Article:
mediation process

Prenuptial Agreements

In Australia, a pre-nuptial agreement or prenup is known as a Financial Agreement (FA). The purpose for which FAs are best known is to agree on a division of financial assets in the event of a separation, so that there’s no need for expensive litigation if things go wrong. FAs are especially relevant when one partner enters a marriage with far more financial assets than the other or if one or both parties are likely to inherit significant assets.

FAs have another, less well known purpose, which is for parties in a relationship which has already gone wrong to agree on division of assets without having to apply to the Family Court for Consent Orders. A key difference between FAs and Consent Orders is that FAs deal only with financial matters, and cannot be used to set out the terms of other matters, such as parenting arrangements.

Emotional considerations

If you are contemplating a Financial Agreement prior to marriage, there are two main areas you may wish to consider. The first is the emotional impact of telling your partner that you’d like him or her to sign such an agreement. Depending on the dynamics between the two of you, the suggestion itself may be a setback to the relationship. On the other hand, you may feel that resolving uncertainties about future possible financial arrangements may help you both move forward on the basis of a good, mutual understanding.

Legal considerations

The second area to consider is the legal one. While a Financial Agreement helps minimise the risk of possible future litigation, it cannot provide a guarantee. If something comes to light after a FA has been made – for example, if one of the parties had deliberately concealed assets, or came into an unexpected inheritance – this could provide grounds for the other person to challenge the agreement.

If you would like to talk through the pros and cons of a Financial Agreement, Leach Legal offers a free, 15 minute telephone consultation to help clarify key points – call (08) 9486 9733 today.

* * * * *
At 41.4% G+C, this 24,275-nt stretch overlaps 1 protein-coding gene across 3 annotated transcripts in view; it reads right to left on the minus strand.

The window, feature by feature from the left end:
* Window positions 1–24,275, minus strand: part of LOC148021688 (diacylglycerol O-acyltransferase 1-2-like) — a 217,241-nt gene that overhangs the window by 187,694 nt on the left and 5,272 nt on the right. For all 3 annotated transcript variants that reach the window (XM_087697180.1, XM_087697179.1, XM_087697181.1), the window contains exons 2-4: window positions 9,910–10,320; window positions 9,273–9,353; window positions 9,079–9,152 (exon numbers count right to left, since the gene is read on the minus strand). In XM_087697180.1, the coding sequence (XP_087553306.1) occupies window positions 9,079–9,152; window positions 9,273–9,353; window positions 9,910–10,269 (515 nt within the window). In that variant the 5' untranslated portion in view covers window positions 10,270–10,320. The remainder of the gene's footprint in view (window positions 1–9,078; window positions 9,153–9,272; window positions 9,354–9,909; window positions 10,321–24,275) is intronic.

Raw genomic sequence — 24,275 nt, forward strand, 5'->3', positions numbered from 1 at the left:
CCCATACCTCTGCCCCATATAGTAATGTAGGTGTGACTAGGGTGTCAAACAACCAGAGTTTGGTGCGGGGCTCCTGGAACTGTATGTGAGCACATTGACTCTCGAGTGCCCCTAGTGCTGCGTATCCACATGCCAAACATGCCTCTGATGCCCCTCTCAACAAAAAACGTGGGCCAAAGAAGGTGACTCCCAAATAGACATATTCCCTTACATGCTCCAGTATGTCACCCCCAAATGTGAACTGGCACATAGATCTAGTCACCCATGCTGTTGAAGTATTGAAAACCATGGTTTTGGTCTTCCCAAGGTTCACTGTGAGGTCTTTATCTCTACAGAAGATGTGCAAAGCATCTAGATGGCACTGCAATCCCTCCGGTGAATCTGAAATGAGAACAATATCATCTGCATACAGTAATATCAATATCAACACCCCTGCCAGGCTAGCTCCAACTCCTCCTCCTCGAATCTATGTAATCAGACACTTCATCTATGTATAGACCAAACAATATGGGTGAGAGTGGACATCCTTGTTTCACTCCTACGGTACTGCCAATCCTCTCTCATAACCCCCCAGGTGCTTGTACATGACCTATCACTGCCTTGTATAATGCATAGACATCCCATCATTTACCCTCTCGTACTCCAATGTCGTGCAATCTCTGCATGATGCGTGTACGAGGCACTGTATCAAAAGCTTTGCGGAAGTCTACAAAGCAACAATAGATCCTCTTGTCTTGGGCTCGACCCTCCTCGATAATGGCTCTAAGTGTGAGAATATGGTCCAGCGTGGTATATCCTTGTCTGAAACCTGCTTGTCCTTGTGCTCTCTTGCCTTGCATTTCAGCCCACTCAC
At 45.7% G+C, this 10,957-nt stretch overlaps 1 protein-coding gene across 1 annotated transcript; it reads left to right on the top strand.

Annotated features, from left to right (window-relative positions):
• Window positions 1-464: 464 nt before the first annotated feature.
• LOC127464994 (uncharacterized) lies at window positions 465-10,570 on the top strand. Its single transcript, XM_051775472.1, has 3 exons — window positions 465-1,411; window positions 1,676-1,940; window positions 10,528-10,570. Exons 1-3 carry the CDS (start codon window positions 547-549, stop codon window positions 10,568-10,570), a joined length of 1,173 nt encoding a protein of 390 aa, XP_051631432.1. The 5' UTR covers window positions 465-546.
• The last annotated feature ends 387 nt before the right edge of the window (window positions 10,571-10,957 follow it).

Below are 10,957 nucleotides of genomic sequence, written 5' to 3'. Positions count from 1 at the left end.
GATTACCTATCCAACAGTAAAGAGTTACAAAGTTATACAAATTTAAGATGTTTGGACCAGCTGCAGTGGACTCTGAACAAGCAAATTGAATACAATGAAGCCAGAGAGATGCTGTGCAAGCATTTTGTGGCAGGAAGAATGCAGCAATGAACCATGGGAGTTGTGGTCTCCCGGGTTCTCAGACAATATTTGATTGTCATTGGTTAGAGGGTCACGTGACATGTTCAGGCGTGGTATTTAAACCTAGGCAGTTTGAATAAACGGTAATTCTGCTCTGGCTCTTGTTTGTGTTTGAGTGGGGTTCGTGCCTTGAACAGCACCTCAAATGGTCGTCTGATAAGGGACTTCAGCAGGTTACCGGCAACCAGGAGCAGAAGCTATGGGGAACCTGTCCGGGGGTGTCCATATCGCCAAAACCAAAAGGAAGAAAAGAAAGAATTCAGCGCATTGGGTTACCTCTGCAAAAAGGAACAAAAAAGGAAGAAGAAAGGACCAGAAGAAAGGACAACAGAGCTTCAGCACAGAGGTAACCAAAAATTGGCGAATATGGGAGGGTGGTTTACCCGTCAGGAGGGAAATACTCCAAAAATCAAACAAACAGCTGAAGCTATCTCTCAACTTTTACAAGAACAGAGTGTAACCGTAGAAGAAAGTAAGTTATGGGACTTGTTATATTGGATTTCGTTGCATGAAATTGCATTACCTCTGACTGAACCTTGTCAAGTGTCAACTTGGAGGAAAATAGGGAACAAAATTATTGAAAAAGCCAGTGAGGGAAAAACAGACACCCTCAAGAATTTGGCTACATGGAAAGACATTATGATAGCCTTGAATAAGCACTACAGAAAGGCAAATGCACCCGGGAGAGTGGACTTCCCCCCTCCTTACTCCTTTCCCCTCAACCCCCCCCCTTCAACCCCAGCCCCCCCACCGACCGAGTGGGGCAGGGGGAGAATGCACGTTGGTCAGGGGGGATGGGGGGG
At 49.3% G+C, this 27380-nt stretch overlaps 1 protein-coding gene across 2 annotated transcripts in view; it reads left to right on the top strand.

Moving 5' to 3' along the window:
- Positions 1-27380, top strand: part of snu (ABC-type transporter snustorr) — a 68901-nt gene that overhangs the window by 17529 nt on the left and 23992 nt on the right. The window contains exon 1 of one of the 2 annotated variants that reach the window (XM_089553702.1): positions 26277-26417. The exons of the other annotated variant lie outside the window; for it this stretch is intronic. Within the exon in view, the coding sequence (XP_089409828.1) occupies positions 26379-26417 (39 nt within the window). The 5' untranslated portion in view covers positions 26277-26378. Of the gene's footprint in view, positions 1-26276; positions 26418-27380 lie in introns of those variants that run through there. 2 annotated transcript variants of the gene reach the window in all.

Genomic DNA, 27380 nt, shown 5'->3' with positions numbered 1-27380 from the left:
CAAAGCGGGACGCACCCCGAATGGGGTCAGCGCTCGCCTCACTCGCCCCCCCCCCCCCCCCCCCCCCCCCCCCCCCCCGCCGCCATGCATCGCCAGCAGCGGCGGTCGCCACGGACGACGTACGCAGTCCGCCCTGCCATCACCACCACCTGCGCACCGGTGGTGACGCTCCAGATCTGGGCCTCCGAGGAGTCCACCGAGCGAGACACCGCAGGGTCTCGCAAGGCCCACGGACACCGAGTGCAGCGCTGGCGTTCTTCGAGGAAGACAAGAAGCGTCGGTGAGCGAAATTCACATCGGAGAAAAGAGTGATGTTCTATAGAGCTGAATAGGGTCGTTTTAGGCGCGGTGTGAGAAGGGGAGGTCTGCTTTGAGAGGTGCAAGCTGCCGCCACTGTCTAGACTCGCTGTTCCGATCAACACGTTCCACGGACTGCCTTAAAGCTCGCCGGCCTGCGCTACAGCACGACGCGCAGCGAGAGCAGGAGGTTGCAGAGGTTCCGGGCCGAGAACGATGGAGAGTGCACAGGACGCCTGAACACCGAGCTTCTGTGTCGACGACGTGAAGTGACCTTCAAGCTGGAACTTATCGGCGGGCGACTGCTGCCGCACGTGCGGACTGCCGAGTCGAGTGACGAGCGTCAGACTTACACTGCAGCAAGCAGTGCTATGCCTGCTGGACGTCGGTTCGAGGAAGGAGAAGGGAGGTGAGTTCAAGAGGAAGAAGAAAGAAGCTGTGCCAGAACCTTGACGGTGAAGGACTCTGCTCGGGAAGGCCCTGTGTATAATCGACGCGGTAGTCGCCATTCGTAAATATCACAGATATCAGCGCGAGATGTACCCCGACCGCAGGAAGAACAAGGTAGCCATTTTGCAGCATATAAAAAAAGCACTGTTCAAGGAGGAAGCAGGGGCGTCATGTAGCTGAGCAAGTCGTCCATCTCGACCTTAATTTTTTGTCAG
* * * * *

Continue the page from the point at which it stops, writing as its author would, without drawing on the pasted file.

When using a FA at the end of a relationship to resolve the division of financial assets, the same consideration needs to be given to legal matters. Both parties must have their own lawyers, and a broad, four step process needs to be followed:

  • Identifying your combined assets and liabilities (the asset pool)
  • Assessing contributions of the parties to that asset pool, directly and indirectly
  • Taking future needs and other ‘life’ factors of each party into consideration
  • Ensuring that any outcome is ‘just and equitable’

Once this process is completed, a properly drafted agreement is a key to ensure that any Financial Agreement is unlikely to be set aside as a result of a subsequent challenge by the other party.

Typical questions you may have:

  • I don’t consider myself to be rich, but I have worked very hard for my assets. I want to take my relationship to the next level, but want to protect myself in case things go wrong. Is a Financial Agreement for me?
  • My wife and I have no children and want an amicable divorce. What would be a better option: Consent Orders or a Financial Agreement?
  • I signed a Financial Agreement several years ago, and only recently found out that my ex spent a fortune on holidays for him and his girlfriend while we were separated. Could this be the basis of a legal challenge?

Our team of experienced, professional, Perth Family Lawyers are here to help with your financial agreement. Phone us for a free, phone consultation on (08) 9486 9733.

 

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